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G286 Early experience with electronic growth chart use throughout a local health board
  1. THC Williams1,
  2. S Mistray2
  1. 1Child Health, Aneurin Bevan University Health Board, Abergavenny, UK
  2. 2CCube Solutions, Milton Keynes, UK

Abstract

Aims Electronic patient records are the future. We are proceeding toward full digitisation of the past, and, until direct electronic entry is fully established, contemporaneously for written notes and other documents. However a scanning solution cannot be applied to the growth chart. Developing our own electronic version was for control of development, and ensuring integration with the established portal to all electronic records (CWS) in the Health Board. CWS is available to all 9000 clinical users in primary, secondary and community care.

Methods Development was clinically led, working with the company conducting digitisation of medical records. A graphing product plots measurements onto a chart image. Images were created from growth data available from the Medical Research Council. Charts are for 0–2, 0–4, 0–18 years, boys and girls, with ability to display gestation correction, bone age and target height. Charts can be optionally displayed in any age range, either as a single measurement or in combination of height and weight, and in the 0–2 age, also with head circumference. Table information shows calculations of BMI, and height velocity. Location of data entry is mandated, and user identity recorded according to the CWS login. Different levels of access, determined by clinical role, and training allow measurements to be entered from any site.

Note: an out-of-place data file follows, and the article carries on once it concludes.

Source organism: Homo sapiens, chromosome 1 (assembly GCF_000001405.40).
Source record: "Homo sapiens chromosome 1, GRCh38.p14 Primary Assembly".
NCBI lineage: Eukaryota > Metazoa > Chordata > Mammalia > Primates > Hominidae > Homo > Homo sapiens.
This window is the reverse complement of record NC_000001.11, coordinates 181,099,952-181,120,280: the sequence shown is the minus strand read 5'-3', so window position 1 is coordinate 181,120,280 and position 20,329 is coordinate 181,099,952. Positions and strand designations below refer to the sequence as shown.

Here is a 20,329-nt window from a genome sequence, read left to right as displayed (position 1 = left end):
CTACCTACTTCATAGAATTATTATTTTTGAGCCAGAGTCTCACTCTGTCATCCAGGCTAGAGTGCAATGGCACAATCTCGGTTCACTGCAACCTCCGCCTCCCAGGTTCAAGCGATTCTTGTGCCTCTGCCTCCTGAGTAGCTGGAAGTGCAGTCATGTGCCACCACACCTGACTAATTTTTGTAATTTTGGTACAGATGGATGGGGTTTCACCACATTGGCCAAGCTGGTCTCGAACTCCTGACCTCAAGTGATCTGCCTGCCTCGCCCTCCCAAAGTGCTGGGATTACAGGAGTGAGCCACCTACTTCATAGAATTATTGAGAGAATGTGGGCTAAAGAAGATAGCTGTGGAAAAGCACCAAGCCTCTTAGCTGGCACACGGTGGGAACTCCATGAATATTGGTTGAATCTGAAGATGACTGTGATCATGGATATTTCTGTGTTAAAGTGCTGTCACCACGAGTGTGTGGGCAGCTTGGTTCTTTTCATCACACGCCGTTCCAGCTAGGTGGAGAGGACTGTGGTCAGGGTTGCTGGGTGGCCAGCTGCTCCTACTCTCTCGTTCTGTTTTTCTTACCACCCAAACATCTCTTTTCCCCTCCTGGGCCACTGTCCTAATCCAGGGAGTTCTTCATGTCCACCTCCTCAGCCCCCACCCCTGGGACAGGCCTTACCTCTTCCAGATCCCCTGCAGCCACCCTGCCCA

Results A pilot phase began June 2014. By October the use of paper was supplanted for most patients. Presently 3199 children have active growth charts with data entry largely from secondary care, but use is rapidly increasing, and becoming more established from community and primary care. Feedback overall has been very positive, with many examples where clinical practice has been enhanced, primarily related to the fact that all clinicians in all settings can see and use the same chart on-line. Refinements are steadily being added, influenced by user opinion. A Down syndrome chart will shortly be available.

Conclusions The electronic growth chart is proving a successful substitute to paper, and working well across our Health Board. Future development and design will be directly influenced by user feedback. There is enormous potential in future enhancements, including use on mobile devices.

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